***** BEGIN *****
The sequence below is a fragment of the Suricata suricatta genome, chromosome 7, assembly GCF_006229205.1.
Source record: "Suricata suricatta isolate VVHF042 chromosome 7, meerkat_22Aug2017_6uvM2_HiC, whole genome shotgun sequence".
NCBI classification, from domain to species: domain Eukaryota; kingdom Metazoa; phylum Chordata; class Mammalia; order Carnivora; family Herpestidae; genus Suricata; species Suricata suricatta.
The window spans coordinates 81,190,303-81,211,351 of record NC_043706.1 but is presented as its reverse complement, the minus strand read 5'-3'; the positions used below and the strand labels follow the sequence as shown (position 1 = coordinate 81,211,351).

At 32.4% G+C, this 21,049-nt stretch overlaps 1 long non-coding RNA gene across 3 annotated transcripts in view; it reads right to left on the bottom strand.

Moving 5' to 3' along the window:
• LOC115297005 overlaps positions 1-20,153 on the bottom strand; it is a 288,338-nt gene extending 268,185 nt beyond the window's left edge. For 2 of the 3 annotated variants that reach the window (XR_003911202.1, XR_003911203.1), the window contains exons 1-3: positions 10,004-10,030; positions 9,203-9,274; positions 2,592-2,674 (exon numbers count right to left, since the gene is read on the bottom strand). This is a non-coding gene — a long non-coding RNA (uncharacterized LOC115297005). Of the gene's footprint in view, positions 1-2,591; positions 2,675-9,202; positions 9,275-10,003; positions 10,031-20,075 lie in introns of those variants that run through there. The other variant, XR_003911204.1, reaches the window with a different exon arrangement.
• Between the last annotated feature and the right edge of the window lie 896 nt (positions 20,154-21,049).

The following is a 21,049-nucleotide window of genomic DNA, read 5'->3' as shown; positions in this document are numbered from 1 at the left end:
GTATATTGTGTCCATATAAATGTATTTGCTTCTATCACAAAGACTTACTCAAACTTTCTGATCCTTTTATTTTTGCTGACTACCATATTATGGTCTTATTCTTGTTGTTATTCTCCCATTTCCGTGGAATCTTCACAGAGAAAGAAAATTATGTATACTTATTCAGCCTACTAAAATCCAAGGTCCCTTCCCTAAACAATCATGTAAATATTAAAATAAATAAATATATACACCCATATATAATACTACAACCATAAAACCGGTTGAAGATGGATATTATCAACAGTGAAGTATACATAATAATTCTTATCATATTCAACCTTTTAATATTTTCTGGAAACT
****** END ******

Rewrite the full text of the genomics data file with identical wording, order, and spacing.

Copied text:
The sequence below is a fragment of the Suricata suricatta genome, chromosome 7, assembly GCF_006229205.1.
Source record: "Suricata suricatta isolate VVHF042 chromosome 7, meerkat_22Aug2017_6uvM2_HiC, whole genome shotgun sequence".
NCBI classification, from domain to species: domain Eukaryota; kingdom Metazoa; phylum Chordata; class Mammalia; order Carnivora; family Herpestidae; genus Suricata; species Suricata suricatta.
The window spans coordinates 81,190,303-81,211,351 of record NC_043706.1 but is presented as its reverse complement, the minus strand read 5'-3'; the positions used below and the strand labels follow the sequence as shown (position 1 = coordinate 81,211,351).

At 32.4% G+C, this 21,049-nt stretch overlaps 1 long non-coding RNA gene across 3 annotated transcripts in view; it reads right to left on the bottom strand.

Moving 5' to 3' along the window:
• LOC115297005 overlaps positions 1-20,153 on the bottom strand; it is a 288,338-nt gene extending 268,185 nt beyond the window's left edge. For 2 of the 3 annotated variants that reach the window (XR_003911202.1, XR_003911203.1), the window contains exons 1-3: positions 10,004-10,030; positions 9,203-9,274; positions 2,592-2,674 (exon numbers count right to left, since the gene is read on the bottom strand). This is a non-coding gene — a long non-coding RNA (uncharacterized LOC115297005). Of the gene's footprint in view, positions 1-2,591; positions 2,675-9,202; positions 9,275-10,003; positions 10,031-20,075 lie in introns of those variants that run through there. The other variant, XR_003911204.1, reaches the window with a different exon arrangement.
• Between the last annotated feature and the right edge of the window lie 896 nt (positions 20,154-21,049).

The following is a 21,049-nucleotide window of genomic DNA, read 5'->3' as shown; positions in this document are numbered from 1 at the left end:
GTATATTGTGTCCATATAAATGTATTTGCTTCTATCACAAAGACTTACTCAAACTTTCTGATCCTTTTATTTTTGCTGACTACCATATTATGGTCTTATTCTTGTTGTTATTCTCCCATTTCCGTGGAATCTTCACAGAGAAAGAAAATTATGTATACTTATTCAGCCTACTAAAATCCAAGGTCCCTTCCCTAAACAATCATGTAAATATTAAAATAAATAAATATATACACCCATATATAATACTACAACCATAAAACCGGTTGAAGATGGATATTATCAACAGTGAAGTATACATAATAATTCTTATCATATTCAACCTTTTAATATTTTCTGGAAACT